As readers proceed through the remaining chapters, climate skepticism as a ‘story’ is unravelled with the help of Actantial theory. According to the Actantial theory framework, each general storyline comprises of actants, a subject (usually the hero), an object, a helper and an opponent and the interactions between these. Similarly, the climate skeptic narrative also encompasses a plot, characters or actors and events with some emotive touches that make it appealing to the general public.

The main structure of climate skepticism is built on disbelief, blame, misinterpretation of scientific data and more, all of which fully characterise the essential features of the post-truth era. Another important catalyst in the development of climate skeptic debates is identified in the book as political regimes. For example, the US saw an increase in the climate skeptic community during the Donald Trump administration. The former US President is one of the strongest climate skeptics. Within the time period of November 2011 and October 2015, Trump tweeted about his climate skepticism 115 times in total. He also scrapped many of the environmental laws made during the Barack Obama era. It can be inferred that political regimes can largely influence the building of public narratives.

The book unveils how climate skepticism, or what the authors refer to as ‘the counter ego of climate science’, started as an opinion that expressed disbelief in the anthropogenic (human) causes of climate change. It took the form of a narrative denying climate scientists’ claims, spreading its roots in public forums, before entering the realm of ideology. This makes the reader realise that climate change is not about science alone; it concerns politics and ideology.

Understanding the social and political construction of narratives not only helps readers understand this particular topic, but it can also act as a guide to other contemporary issues such as rising populism in democracies around the world. Even during the COVID-19 pandemic, skeptics can be found all around. They label the pandemic as a ‘hoax’, as political propaganda to exhibit power or as a ploy made up by the pharmaceutical companies. Hence, the book’s appeal is not limited to an academic audience but is also for those in the general public who want to be aware of the construction of current debates.

Throughout their analysis, the authors maintain their unbiased stance and avoid the use of absolutist terms like ‘denialists’ from the very beginning. Their inclusion of the other part of the story – the narrative of climate science, its danger of becoming an ideology and the need for climate scientists to consider how they use their authority when publicly addressing any scientific issue – provides a comprehensive understanding of narratives. The book comes with the obligation to critically analyse any surging narrative in our social-media-dominated ‘post-truth’ world. The book explicitly indicates the responsibilities of climate scientists as a community. Moreover, the book certainly poses questions regarding the important role played by the media, journalists and social media in the construction of public narratives.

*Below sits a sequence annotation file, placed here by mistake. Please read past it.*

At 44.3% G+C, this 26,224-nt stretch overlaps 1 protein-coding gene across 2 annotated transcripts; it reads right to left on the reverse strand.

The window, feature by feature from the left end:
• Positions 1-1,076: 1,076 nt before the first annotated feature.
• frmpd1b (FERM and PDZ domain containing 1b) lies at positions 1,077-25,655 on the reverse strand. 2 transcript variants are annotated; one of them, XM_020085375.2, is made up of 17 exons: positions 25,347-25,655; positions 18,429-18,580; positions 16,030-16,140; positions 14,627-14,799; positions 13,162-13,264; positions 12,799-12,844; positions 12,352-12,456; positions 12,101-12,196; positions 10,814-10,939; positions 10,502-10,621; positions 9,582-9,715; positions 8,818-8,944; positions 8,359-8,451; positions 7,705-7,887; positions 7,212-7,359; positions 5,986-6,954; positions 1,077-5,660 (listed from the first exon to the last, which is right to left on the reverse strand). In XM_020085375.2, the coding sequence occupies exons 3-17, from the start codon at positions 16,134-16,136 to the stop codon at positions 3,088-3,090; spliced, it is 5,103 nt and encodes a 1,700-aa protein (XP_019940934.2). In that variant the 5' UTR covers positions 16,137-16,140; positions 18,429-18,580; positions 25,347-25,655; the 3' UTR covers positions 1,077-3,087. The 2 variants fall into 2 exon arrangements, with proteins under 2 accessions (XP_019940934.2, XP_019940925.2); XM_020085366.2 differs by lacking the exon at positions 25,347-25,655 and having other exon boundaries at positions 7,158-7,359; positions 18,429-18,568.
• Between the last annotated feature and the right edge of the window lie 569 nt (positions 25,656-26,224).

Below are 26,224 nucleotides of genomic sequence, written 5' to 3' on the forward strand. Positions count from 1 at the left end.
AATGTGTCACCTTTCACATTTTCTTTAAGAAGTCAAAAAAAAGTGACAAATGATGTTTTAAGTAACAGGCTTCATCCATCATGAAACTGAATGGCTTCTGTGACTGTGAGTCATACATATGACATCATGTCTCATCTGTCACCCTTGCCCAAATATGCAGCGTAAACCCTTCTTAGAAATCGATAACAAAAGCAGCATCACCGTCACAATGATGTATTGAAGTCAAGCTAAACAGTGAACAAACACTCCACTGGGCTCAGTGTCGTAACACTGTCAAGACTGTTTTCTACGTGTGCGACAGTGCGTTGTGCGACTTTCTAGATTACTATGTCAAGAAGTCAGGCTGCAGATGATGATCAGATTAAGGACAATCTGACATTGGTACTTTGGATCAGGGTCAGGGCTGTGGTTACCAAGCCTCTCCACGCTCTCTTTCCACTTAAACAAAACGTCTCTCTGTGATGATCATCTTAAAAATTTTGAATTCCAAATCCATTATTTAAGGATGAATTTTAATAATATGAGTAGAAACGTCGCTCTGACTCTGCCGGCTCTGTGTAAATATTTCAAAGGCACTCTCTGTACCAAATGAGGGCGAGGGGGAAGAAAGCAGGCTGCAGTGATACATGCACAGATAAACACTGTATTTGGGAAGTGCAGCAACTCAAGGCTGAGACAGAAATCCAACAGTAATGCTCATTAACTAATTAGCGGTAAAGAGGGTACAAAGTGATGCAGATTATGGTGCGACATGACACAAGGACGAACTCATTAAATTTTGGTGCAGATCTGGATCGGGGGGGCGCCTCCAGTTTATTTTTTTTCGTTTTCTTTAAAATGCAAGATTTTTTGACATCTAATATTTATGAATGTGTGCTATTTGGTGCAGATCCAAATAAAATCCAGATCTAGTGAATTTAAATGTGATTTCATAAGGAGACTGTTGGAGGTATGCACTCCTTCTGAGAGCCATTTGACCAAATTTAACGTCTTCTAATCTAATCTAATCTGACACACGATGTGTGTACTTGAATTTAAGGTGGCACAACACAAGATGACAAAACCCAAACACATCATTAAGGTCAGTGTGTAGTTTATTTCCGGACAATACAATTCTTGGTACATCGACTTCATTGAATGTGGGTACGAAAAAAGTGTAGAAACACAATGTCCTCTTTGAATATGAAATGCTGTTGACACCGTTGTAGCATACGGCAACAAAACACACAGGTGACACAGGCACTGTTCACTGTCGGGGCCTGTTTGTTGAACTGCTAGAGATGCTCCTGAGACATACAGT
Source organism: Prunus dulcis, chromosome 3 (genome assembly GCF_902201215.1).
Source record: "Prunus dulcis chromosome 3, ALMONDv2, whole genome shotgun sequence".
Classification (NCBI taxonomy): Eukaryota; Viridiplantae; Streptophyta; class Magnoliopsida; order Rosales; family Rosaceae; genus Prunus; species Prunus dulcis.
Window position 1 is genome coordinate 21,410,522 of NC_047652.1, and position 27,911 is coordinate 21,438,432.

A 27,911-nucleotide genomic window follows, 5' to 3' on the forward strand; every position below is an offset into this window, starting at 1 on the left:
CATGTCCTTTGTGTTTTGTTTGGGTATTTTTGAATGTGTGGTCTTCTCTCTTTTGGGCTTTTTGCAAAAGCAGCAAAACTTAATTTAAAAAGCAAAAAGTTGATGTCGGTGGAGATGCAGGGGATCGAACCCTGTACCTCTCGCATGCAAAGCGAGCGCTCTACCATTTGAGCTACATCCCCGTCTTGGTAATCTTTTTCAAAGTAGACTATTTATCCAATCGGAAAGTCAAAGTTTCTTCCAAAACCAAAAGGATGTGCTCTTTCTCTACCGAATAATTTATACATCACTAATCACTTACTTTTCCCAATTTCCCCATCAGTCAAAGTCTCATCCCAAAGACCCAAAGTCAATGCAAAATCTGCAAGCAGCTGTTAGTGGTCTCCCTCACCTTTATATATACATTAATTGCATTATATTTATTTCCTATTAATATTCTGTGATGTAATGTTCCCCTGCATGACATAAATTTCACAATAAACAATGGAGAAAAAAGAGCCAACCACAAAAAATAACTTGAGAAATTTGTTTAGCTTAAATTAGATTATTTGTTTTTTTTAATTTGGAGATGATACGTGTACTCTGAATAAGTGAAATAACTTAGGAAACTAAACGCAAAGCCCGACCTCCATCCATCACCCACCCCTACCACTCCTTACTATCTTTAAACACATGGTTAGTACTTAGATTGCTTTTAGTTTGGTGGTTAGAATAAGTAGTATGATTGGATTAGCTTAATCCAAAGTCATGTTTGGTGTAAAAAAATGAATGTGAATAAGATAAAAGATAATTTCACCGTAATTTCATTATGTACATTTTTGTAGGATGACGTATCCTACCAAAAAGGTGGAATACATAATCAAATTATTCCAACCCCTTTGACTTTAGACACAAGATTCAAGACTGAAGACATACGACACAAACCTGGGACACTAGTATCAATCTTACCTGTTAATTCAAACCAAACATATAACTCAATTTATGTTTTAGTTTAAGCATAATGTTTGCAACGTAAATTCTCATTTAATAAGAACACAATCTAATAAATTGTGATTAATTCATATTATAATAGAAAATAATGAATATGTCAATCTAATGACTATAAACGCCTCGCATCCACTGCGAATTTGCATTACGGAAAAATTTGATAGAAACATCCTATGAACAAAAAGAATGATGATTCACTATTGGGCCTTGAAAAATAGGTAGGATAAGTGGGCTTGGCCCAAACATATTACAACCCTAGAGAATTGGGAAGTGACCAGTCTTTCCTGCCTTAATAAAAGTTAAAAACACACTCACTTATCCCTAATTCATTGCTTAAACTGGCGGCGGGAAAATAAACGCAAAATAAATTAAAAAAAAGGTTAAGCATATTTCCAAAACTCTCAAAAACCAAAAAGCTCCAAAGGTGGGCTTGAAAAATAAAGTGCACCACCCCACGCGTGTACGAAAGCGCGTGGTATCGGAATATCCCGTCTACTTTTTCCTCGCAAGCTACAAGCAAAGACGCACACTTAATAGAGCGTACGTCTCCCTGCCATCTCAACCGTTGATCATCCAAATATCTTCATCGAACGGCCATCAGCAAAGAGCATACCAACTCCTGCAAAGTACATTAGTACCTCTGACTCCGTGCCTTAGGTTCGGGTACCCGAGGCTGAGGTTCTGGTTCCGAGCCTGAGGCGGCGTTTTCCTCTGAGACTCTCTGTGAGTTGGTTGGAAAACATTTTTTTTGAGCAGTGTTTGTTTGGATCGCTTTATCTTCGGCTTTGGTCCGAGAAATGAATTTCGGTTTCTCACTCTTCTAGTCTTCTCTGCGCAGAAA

In their recommendations, the authors suggest the importance of choosing the right persons (local representatives) and the right language for addressing the subject of climate change. The authors’ arguments resonate with those of the climate scientist Michael Mann, who opines that demonising individuals (climate skeptics in this case) will only help to delay taking action. Instead, we need to be open-minded, sensitive and inclusive in order to build a healthy discussion around climate change. Unlike Mann’s 2021 book, this work is not about what we can do about climate change. Instead, it lays the paving stone for approaching the construction of the whole climate change debate while putting on our critical lenses.

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Note: This article gives the views of the author, and not the position of USAPP – American Politics and Policy, nor of the London School of Economics. 

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About the reviewer

Sneha BiswasInstitute for Social and Economic Change, Bengaluru, India
Sneha Biswas is a Doctoral Candidate in Development Studies at the Institute for Social and Economic Change, Bengaluru, India. She is also recognised as a Senior Research Fellow by the University Grants Commission(UGC), India. She has a B.Sc and an M.Sc in Geography. Her PhD work concerns with the assessment of socio-economic vulnerability in Indian Sundarbans. Her area of interest includes assessment of vulnerability towards climate change and disasters, the role of institutions, and local adaptation strategies. She can be reached at: